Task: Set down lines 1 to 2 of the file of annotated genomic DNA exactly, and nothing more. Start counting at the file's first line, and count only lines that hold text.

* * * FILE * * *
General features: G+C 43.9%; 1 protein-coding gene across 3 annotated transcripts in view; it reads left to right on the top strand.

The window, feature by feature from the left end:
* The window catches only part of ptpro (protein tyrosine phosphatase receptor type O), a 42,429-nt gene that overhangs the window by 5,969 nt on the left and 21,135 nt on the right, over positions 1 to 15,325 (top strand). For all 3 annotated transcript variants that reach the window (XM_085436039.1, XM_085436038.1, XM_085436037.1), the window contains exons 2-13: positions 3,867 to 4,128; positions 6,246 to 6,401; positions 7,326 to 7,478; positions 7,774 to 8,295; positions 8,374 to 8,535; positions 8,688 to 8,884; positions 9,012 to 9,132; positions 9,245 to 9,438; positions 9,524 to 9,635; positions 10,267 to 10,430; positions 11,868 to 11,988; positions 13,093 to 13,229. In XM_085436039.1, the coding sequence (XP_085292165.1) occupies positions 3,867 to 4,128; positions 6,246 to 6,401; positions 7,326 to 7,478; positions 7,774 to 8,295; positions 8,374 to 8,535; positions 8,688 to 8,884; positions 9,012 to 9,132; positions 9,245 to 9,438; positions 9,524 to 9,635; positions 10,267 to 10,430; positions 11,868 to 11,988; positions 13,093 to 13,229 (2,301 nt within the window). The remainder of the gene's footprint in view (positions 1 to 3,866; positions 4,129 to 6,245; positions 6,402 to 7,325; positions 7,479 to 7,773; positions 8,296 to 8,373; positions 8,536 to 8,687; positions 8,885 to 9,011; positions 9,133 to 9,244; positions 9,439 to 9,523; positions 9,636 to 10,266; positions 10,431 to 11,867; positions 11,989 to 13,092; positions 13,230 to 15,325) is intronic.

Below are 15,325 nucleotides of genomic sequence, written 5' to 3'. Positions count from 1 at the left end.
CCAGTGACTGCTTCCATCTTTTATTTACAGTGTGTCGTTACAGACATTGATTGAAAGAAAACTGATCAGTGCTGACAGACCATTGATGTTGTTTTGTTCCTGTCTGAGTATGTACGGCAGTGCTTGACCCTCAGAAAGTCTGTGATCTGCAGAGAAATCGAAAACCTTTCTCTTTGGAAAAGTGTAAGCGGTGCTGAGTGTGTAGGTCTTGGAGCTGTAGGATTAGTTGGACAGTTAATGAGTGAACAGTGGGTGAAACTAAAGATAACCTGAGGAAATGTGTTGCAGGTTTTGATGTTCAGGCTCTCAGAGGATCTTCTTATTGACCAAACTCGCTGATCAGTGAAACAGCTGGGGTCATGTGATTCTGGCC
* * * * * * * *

General features: G+C 43.9%; 1 protein-coding gene across 3 annotated transcripts in view; it reads left to right on the top strand.

The window, feature by feature from the left end: